7 dangers of not having goals

A goal is a desired result a person or an organization envisions, plans and commits to achieve.  It is the desired end-point in some sort of assumed development. Goals are what motivate us to push ourselves to grow and move forward in life.

The problem is that many people live without having any goals and there are some dangers in living this way.

7 dangers of not having goals

  1. We can become passive.
  2. It is impossible to do any real evaluation.
  3. We can fall into the trap of doing something just for the sake of doing something and it is difficult to state why we are doing this or why we are not.
  4. We lose motivation because we are not challenged.
  5. It becomes easy to settle for a maintenance mode instead of development mode.
  6. It is easy not to plan ahead.
  7. The emphasis becomes upon activity rather than output.

I have experienced many of these dangers in my life.  I have to continue to wrestle with these dangers (sometimes daily) in order to pursue growth in my life.

Unless you have a definite, precise, clearly set goals, you are not going to realize the maximum potential that lies within you. Zig Ziglar

What are some other dangers of not having goals?

Here is a great book that I recommend:


  • DS says:

    I can’t think straight after reading the name of the quoter in your post.

    Zig Zagler?


  • Adam says:

    I am a big goal maker. I love having goals to work toward.
    Love your list. Pretty perfect the way it is!

  • DS says:

    I’ve never heard of him actually.

    So, he’s real then!


  • jasonS says:

    I totally agree, Kevin. At one point, I THOUGHT I was just a guy who floated and went where God said, but I really did have goals and I found out that was a good thing. We have to flexible many times with those goals, but without them we don’t have the direction we need to make the gains God is after. He is faithful to lead and guide! Thanks so much.

  • Glynn says:

    I learned something on the bike trail last week. If I want to increase my speed, it helps to have someone riding with me. I was motivated when I was challenged. Good post, Kevin.

  • Matt says:

    Wow. Each of those dangers could be their own post. I fall into the “no goal” trap a lot. Good stuff Kevin.

  • kathy k says:

    Hi Kevin i really like this article it makes you think. Sometime our busy lives get in the way of our goals but being reminded to set goals is a really good thing!!!

  • Hazel Moon says:

    Goals are necessary evils. All Seven dangers to not having goals are good, but my favorite is number 4. “We lose motivation because we are not challenged.” Thanks for sharing!

  • Tracey Soko says:

    I think without goals we live like Guinea fowls – running in mad circles suddenly taking off in different directions. Watching Guinea fowls makes me tired!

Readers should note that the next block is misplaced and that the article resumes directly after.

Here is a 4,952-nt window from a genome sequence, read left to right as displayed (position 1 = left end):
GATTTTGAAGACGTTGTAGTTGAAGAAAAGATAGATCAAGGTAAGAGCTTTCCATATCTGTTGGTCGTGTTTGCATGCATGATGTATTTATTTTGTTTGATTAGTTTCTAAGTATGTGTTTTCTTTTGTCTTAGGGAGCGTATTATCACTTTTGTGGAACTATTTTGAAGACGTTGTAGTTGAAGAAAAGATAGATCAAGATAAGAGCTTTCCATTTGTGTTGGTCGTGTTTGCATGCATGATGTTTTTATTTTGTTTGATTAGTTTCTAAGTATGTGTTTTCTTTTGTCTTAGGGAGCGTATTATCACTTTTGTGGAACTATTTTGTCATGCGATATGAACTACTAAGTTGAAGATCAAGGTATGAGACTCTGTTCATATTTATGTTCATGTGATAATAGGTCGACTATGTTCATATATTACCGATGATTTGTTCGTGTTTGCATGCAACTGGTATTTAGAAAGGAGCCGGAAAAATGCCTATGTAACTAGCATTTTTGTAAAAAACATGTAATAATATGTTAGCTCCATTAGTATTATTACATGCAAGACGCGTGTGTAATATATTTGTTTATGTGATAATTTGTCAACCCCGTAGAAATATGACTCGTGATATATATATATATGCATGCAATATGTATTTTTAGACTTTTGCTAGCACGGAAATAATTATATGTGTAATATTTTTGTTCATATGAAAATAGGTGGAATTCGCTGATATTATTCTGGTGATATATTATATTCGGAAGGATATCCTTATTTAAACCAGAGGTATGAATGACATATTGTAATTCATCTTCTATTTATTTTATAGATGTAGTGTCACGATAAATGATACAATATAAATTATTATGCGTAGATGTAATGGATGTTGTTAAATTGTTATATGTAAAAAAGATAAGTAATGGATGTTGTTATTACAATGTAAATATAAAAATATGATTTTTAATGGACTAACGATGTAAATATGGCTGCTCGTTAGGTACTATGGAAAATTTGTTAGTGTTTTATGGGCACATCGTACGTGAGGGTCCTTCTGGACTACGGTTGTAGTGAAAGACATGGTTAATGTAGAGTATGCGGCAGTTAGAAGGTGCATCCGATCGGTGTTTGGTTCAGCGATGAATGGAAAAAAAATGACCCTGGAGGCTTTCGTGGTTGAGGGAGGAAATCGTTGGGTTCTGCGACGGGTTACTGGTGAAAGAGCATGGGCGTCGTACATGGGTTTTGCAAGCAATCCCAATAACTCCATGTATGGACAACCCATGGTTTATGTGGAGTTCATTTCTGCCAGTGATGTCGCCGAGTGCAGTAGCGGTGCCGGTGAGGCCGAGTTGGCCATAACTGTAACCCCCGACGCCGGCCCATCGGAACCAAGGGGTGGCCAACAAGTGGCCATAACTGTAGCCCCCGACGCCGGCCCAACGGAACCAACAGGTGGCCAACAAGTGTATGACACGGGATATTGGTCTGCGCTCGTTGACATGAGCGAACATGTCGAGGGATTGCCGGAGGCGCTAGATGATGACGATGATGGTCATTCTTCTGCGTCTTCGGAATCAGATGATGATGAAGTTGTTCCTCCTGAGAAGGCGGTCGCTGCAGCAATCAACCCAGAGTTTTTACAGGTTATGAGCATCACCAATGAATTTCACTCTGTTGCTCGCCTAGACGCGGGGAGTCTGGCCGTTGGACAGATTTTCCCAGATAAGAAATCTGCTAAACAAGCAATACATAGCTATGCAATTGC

• Stevie Smith says:

    I agree that to have goals in life not only makes us take actions, but also shows that we care.

    An the great things about goals is that since we define them, and with a little effort on our part, we can nearly always achieve them. Of course, reason has as much of an influence as our desire so look for those achievable goals to start with and work your way up!

    An example:
    My goal for each day is to tell my wife and my kids that I love them.
    To be there for them whenever they need me

    Great post,

  • Steve-Personal Success Factors says:

    Kevin, thanks for the reminders for why it’s important to set goals. One of the important factors for me to keep in mind when setting goals is to make sure that they are in line with my values. In the past, I’ve pursued goals, for example, at the expense of time with my family, or at the expense of not consulting enough with my wife. But if the goal setting is done with my core values in mind, they are powerful tools for growth and achievement.

  • Rich Keesling says:

    Goals are indeed important, but I have often fallen into the trap of setting goals that are impractical or which fall well beyond my realistic reach. In addition, those of us who are refugees from the corporate rat race often found ourselves burdened with goals that were virtually impossible to achieve. So my thought is that goals are indeed essential in accomplishment, but that in setting them, one needs to take care that they are reasonably attainable and mutually exclusive. There is nothing more discouraging than to be burdened with the knowingly unattainable.

  • Helen says:

    Great article Kevin and its soo true – soo many people do not have goals in their life and they wonder why they don’t get anywhere….and others like me need reminders like this to review them !! thanks for the great reminder :))

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